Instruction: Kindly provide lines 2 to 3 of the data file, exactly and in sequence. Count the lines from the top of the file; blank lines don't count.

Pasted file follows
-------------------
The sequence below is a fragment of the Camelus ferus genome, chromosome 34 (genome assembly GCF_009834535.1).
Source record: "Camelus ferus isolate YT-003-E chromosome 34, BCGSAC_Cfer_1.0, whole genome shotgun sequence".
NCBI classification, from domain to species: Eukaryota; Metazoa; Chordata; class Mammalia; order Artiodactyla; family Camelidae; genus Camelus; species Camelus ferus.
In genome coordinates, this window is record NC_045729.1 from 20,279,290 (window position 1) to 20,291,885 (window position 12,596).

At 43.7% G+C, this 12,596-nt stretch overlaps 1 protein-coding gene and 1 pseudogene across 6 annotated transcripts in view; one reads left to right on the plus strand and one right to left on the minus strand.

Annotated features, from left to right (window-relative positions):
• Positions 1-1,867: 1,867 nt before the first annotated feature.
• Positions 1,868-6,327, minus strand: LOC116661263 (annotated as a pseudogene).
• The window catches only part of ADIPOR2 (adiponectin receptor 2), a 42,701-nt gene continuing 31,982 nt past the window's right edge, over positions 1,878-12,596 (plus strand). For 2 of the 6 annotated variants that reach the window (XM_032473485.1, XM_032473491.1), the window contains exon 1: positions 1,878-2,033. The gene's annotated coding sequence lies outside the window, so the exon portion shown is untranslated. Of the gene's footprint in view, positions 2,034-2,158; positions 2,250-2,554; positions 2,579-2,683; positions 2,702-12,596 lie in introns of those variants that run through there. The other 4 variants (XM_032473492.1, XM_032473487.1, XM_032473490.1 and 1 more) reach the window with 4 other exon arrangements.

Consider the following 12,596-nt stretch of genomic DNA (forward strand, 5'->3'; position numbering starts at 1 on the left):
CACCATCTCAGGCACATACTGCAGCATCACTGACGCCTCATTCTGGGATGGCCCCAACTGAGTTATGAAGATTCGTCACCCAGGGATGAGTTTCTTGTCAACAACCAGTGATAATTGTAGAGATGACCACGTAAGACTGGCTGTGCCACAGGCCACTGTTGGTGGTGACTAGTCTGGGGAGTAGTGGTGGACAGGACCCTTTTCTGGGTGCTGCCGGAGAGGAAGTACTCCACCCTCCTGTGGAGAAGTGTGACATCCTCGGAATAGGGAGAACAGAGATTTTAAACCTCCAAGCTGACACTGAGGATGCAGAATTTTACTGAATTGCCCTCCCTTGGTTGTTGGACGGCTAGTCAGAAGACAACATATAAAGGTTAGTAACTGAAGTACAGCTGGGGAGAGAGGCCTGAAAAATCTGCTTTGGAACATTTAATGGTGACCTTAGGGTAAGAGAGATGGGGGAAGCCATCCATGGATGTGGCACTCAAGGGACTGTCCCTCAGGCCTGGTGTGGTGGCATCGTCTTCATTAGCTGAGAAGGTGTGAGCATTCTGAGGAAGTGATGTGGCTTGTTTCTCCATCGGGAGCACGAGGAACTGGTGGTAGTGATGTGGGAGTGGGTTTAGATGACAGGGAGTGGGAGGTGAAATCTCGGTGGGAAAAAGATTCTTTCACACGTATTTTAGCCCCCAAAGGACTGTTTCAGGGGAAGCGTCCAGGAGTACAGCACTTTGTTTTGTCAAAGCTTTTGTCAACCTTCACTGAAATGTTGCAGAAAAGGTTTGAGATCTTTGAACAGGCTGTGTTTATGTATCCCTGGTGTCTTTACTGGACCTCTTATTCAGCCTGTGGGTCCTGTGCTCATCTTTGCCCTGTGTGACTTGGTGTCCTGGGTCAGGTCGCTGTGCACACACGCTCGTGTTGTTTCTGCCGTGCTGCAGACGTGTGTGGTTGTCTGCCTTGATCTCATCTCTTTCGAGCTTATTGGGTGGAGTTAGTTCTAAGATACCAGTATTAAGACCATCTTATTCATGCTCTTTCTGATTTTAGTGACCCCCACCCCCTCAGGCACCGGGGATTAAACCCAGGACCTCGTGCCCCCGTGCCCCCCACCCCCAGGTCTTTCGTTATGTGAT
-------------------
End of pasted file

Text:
Source record: "Camelus ferus isolate YT-003-E chromosome 34, BCGSAC_Cfer_1.0, whole genome shotgun sequence".
NCBI classification, from domain to species: Eukaryota; Metazoa; Chordata; class Mammalia; order Artiodactyla; family Camelidae; genus Camelus; species Camelus ferus.